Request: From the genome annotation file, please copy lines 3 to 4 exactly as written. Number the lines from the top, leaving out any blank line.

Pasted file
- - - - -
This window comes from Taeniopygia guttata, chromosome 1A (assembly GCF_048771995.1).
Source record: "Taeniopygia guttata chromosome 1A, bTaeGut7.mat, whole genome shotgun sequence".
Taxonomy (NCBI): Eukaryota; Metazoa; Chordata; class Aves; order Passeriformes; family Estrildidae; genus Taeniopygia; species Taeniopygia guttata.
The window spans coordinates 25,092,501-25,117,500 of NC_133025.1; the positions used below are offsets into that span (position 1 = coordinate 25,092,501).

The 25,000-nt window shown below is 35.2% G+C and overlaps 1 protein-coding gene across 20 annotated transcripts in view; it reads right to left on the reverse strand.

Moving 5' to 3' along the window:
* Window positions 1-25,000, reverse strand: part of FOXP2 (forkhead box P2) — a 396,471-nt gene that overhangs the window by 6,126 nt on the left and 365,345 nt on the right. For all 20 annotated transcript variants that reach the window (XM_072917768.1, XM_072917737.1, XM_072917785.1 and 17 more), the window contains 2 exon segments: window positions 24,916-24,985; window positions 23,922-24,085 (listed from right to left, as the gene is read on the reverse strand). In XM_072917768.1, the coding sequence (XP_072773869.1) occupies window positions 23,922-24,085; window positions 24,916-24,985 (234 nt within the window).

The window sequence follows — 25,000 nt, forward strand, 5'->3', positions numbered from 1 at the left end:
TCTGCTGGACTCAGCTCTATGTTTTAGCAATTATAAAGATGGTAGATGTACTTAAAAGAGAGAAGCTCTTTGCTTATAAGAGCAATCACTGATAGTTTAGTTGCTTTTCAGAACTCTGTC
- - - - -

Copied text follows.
Taxonomy (NCBI): Eukaryota; Metazoa; Chordata; class Aves; order Passeriformes; family Estrildidae; genus Taeniopygia; species Taeniopygia guttata.
The window spans coordinates 25,092,501-25,117,500 of NC_133025.1; the positions used below are offsets into that span (position 1 = coordinate 25,092,501).